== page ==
“Big Data is a relative term, and a moving target,” commented Dan Sommer, Senior Director, Global Market Intelligence Lead at Qlik. “With the rise of infinitely scalable cloud data warehouses, the mysticism around analytics on massive amounts of data is gone. We are moving into a distributed data approach, or what we’d like to call the ‘wide data’ era. Data formats are becoming more varied, resulting in a corresponding fragmentation of databases. Synthesizing these different sources together again will be essential in seeing the larger data picture in 2020 and will be a step forward to improve data literacy within the organization.”

“As we see more instances of AI in 2020 and a continued development of facial recognition technologies, we will begin to see government entities declaring privacy regulations on what data businesses can and cannot use,” commended Chris Downie, Chief Executive Officer of Flexential. “For example some countries, such as China, are racing to showcase who has the best AI technology. They are measuring their students’ brain waves with IoT sensors during class to provide teachers with more customizable content to achieve better retention and results. In the next year, we will see which governments will allow this level of technology within municipalities and discuss the cyber vulnerabilities associated with this type of use case.”

“In 2020, artificial intelligence and machine learning will become more embedded into applications as a core component of business process flow,” commented Gunther Rothermel, EVP and Head of SAP Cloud Platform. “We’ll see a transformation from business process management of the past (BPM) to intelligent business process management (IBPM). With conversational AI (CAI) and robotic process automation (RPA) embedded directly into business process flow, all users will look at processes and be empowered to modify them to become more efficient. As a result, we can expect simplified workflows and an overall increase in productivity.”

“Cross-functional teams will drive excellence in AI practices: Cross-functional teams, sometimes referred to as “Centers of Excellence” (CoEs) will empower organizations to create impactful AI projects in 2020,” commented Zachary Jarvinen, Head of Technology Strategy, AI and Analytics at OpenText. “These teams will represent the entire organization and will include individuals with business knowledge, IT experience, and specialized AI skills, such as data engineers, data scientists, subject matter experts, and project managers. The role of these teams will be to identify use cases and manage a digital platform that supports collaboration on key business initiatives. They must also partner with the right vendor who has the tools and expertise needed to help the organization kickstart a successful AI journey. Combining internal and external resources will be imperative to building and executing powerful AI projects that see the light of day and provide real business value, instead of getting locked in some corner of the office.”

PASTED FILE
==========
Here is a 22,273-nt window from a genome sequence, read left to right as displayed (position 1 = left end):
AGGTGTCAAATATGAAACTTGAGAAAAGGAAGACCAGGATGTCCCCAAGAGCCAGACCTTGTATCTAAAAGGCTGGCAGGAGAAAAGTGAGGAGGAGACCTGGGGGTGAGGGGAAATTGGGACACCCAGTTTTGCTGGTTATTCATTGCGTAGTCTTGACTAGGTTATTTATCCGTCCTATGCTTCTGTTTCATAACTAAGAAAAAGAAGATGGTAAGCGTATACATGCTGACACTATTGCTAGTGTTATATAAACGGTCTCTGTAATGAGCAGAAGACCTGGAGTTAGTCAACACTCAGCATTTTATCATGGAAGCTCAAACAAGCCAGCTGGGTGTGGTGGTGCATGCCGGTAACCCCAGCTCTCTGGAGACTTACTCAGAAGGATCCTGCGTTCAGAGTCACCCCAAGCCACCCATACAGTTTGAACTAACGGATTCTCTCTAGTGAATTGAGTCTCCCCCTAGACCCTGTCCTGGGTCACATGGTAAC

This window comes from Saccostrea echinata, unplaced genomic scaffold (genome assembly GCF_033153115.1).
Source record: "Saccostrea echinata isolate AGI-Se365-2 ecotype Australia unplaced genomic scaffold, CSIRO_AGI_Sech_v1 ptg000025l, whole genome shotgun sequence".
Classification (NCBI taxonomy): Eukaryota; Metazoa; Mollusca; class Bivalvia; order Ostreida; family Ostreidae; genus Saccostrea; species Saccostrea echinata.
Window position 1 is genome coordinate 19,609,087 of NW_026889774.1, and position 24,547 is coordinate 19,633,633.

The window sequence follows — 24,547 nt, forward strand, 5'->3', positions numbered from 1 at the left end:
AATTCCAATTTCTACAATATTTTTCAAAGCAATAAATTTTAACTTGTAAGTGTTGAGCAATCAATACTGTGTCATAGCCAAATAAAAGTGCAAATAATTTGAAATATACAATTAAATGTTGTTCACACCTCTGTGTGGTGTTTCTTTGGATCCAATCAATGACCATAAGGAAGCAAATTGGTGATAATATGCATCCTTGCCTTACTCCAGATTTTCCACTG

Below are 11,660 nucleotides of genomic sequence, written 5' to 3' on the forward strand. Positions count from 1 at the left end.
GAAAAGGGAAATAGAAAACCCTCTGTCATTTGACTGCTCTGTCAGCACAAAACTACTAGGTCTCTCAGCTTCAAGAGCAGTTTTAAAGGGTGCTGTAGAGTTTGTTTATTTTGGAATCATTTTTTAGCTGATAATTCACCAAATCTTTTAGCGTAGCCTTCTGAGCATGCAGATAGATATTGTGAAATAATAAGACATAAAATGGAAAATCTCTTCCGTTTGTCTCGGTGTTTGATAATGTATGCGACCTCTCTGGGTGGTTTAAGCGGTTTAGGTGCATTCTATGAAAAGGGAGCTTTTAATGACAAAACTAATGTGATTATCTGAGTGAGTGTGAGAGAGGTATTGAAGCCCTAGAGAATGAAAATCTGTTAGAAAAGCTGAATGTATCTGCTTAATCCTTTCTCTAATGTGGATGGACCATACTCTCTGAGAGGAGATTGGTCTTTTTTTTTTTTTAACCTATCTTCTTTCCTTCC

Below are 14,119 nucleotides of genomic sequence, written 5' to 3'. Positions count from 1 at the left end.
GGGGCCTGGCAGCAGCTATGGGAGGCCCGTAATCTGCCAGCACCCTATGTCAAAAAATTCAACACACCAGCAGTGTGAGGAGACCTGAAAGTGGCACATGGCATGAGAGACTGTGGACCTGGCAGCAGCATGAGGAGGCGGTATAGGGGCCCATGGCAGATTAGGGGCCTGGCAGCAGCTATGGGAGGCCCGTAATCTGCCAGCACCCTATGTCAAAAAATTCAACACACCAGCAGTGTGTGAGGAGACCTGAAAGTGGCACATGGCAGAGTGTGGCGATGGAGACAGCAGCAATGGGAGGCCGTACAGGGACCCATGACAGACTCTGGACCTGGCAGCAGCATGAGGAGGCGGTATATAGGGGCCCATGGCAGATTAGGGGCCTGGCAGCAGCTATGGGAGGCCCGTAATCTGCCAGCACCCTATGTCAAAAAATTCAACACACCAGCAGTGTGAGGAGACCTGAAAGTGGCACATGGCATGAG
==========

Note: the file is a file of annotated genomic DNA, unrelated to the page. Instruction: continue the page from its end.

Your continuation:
What the world is calling AI today will split into several areas in 2020, which someone in marketing will inevitably create pithier names for,” commented Cheryl Wiebe, Practice Lead, Industrial Intelligence Consulting at Teradata. “These include: Robotic Process Automation (RPA); automated feature engineering and selection; perception AI, which is the automation and refinement of physical perception; and resource allocation AI, the marriage of optimization technologies to sense and respond to demands in real-time. AI will begin to improve the process of data management itself. For example, for system resource allocation, for automated feature engineering, for operational metadata collection, and for better knowledge management (such as tagging).”

“There will be some impediments to the spread of ML,” commented Moshe Kranc, CTO, Ness Digital Engineering. “The severe manpower shortage of skilled ML engineers will make it difficult for second tier companies to keep up. Transparency will continue to be an issue. So long as humans cannot understand why an ML agent made a particular choice, it will be difficult to convince humans to give these ML agents the autonomy to make choices on their own. Ethical concerns about bias in AI algorithms will continue to be a major concern. Can we rely on insights derived via training data that may express historical bias against women, the elderly or minorities?”